);

Function

You can define a function as the handler and attach it to a specific route.

<?php

function invoiceView($id) {
    echo "<h1>Invoice #{$id}!</h1>";
}

$app->get(
    '/invoices/view/{id}',
    'invoicesView'
);

Static Method

You can also use a static method as the handler.

<?php

class InvoicesClass
{
    public static function view($id) {
        echo "<h1>Invoice #{$id}!</h1>";
    }
}

$app->get(
    '/invoices/view/{id}',
    'InvoicesClass::View'
);

Method in an Object

You can also use a method in an object as the handler.

<?php

class InvoicesClass
{
    public function view($id) {
        echo "<h1>Invoice #{$id}!</h1>";
    }
}

$invoices = new InvoicesClass();
$app->get(
    '/invoices/view/{id}',
    [
        $invoices,
        'view'
    ]
);

Controladores

With the Phalcon\Mvc\Micro you can create micro or medium applications. Medium applications use the micro architecture but expand on it to utilize more than the Micro but less than the Full application. In medium applications you can organize handlers in controllers.

<?php

use Phalcon\Mvc\Micro\Collection as MicroCollection;

$invoices = new MicroCollection();
$invoices
    ->setHandler(new InvoicesController())
    ->setPrefix('/invoices')
    ->get('/', 'index')
    ->get('/view/{id}', 'view')
;

$app->mount($invoices);

The InvoicesController might look like this:

<?php

use Phalcon\Mvc\Controller;

class InvoicesController extends Controller
{
    public function index()
    {
        // ...
    }

    public function view($id) {
        // ...
    }
}

Since our controllers extend the Phalcon\Mvc\Controller, all the dependency injection services are available with their respective registration names.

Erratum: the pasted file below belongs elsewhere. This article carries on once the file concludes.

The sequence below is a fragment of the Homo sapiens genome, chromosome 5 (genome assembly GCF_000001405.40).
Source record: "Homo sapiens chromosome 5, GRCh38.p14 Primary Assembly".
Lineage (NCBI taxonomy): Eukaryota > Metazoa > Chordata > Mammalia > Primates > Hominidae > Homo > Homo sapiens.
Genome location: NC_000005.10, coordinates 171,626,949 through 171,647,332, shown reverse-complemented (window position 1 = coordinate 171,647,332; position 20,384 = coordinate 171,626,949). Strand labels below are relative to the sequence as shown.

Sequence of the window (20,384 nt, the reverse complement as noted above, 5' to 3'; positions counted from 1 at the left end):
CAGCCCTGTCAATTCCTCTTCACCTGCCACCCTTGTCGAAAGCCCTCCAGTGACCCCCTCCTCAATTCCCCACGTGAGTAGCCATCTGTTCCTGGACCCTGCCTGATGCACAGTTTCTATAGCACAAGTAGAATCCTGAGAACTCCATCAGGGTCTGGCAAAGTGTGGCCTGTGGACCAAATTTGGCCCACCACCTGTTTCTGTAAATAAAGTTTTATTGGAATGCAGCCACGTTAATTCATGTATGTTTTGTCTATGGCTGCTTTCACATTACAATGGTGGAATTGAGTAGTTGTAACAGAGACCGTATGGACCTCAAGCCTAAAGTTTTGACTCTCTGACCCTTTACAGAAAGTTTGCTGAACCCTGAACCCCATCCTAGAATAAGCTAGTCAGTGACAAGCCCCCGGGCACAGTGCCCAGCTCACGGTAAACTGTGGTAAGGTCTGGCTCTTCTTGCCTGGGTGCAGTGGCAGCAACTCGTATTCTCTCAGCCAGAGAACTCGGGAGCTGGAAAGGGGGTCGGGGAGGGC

<?php

use Phalcon\Http\Response;
use Phalcon\Mvc\Controller;

/**
 * @property Response $response
 */
class InvoicesController extends Controller
{
    public function index()
    {
        // ...
    }

    public function view($id)
    {
        $content = "<h1>Invoice #{$id}!</h1>";

        $this->response->setContent($content);

        return $this->response;
    }
}

Lazy Loading

In order to increase performance, you might consider implementing lazy loading for your controllers (handlers). The controller will be loaded only if the relevant route is matched.

Lazy loading can be easily achieved when setting your handler in your Phalcon\Mvc\Micro\Collection using the second parameter, or by using the setLazy method.

<?php

use MyApp\Controllers\InvoicesController;

$invoices->setHandler(
    InvoicesController::class, 
    true
);


$invoices
    ->setHandler(InvoicesController::class)
    ->setLazy(true)
    ->setPrefix('/invoices')
    ->get('/', 'index')
    ->get('/view/{id}', 'view')
;

$app->mount($invoices);

Casos de uso

We are developing an API for an online store. The endpoints are /users, /invoices and /products. Each of those endpoints are registered using handlers, and each handler is a controller with relevant actions.

The controllers that we use as handlers are as follows:

<?php

use Phalcon\Mvc\Controller;

class UsersController extends Controller
{
    public function get($id)
    {
        // ...
    }

    public function add($payload)
    {
        // ...
    }
}

class InvoicesController extends Controller
{
    public function get($id)
    {
        // ...
    }

    public function add($payload)
    {
        // ...
    }
}

class ProductsController extends Controller
{
    public function get($id)
    {
        // ...
    }

    public function add($payload)
    {
        // ...
    }
}

We register the handlers:

<?php

use Phalcon\Mvc\Micro\Collection as MicroCollection;

$users = new MicroCollection();
$users
    ->setHandler(new UsersController())
    ->setPrefix('/users')
    ->get(
        '/get/{id}', 
        'get'
    )
    ->get(
        '/add/{payload}
', 
        'add'
    )
;

$app->mount($users);

$invoices = new MicroCollection();
$invoices
    ->setHandler(new InvoicesController())
    ->setPrefix('/users')